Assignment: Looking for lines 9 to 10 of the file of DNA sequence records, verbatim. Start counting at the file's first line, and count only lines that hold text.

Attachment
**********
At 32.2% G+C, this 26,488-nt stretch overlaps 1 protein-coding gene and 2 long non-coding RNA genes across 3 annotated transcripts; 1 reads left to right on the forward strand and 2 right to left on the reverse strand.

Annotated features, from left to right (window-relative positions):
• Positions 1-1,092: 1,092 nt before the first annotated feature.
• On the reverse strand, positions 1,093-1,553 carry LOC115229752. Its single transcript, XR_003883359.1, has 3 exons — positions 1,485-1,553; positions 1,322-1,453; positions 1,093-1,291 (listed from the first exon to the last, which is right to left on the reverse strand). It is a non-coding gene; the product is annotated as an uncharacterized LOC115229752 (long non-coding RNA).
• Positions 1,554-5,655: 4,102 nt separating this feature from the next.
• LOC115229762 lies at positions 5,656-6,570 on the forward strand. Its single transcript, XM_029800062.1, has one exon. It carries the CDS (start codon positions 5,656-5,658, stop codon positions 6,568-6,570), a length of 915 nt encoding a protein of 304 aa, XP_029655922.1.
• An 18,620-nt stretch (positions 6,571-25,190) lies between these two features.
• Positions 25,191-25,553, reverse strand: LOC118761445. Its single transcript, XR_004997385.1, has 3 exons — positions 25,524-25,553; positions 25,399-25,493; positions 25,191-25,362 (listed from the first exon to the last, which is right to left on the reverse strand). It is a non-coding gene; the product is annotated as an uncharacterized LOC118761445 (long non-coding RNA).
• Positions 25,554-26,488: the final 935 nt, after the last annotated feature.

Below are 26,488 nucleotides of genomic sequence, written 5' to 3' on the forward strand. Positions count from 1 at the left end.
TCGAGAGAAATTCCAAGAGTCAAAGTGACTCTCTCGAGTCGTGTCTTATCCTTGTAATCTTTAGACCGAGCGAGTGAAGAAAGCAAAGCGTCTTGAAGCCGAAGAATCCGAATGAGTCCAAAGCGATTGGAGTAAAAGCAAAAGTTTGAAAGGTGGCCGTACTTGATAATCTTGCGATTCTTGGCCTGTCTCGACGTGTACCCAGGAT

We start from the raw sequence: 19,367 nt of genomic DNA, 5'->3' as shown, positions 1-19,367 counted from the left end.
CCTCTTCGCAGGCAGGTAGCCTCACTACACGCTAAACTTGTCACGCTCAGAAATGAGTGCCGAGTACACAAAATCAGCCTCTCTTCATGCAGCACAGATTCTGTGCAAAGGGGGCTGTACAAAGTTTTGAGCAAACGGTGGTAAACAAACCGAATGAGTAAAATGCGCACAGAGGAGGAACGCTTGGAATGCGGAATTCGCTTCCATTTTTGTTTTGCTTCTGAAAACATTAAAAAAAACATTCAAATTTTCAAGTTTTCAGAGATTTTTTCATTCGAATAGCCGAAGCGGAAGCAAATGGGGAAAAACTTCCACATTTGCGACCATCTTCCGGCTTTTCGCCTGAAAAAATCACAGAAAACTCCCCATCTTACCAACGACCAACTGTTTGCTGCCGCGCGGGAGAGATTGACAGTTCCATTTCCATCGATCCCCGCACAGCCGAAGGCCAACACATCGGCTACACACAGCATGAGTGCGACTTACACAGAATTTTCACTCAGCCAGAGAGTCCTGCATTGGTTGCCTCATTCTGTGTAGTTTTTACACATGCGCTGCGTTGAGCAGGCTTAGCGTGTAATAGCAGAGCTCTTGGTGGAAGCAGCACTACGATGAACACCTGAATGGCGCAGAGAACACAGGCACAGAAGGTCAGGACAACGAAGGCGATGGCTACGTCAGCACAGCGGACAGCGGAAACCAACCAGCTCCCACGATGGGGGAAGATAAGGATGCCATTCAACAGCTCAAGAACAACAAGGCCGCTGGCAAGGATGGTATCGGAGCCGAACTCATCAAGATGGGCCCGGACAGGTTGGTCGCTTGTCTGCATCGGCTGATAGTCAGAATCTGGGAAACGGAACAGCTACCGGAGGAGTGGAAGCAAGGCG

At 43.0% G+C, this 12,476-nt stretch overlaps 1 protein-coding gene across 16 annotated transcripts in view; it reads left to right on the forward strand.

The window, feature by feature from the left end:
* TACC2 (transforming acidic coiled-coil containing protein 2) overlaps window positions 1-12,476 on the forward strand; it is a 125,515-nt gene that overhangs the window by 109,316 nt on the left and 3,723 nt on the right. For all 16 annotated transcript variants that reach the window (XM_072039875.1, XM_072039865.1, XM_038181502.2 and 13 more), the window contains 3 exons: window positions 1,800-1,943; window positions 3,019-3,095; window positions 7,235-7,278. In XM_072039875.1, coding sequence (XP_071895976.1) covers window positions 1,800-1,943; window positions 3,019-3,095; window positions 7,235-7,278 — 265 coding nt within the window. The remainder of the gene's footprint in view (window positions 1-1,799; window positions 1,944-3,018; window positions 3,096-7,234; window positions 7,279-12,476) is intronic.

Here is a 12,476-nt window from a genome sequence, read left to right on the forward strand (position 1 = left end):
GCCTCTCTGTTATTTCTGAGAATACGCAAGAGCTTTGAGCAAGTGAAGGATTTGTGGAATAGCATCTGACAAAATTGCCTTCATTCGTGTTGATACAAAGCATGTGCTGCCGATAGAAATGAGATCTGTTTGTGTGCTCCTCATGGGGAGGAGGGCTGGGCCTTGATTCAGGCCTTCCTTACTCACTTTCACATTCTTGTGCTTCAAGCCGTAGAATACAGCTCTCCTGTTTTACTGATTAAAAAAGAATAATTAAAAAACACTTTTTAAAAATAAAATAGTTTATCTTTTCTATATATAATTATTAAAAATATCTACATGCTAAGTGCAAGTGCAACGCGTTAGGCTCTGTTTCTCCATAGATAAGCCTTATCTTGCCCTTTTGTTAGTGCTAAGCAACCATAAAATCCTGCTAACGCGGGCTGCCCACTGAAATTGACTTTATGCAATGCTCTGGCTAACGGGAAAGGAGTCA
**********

• Positions 25,554-26,488: the final 935 nt, after the last annotated feature.

Below are 26,488 nucleotides of genomic sequence, written 5' to 3' on the forward strand. Positions count from 1 at the left end.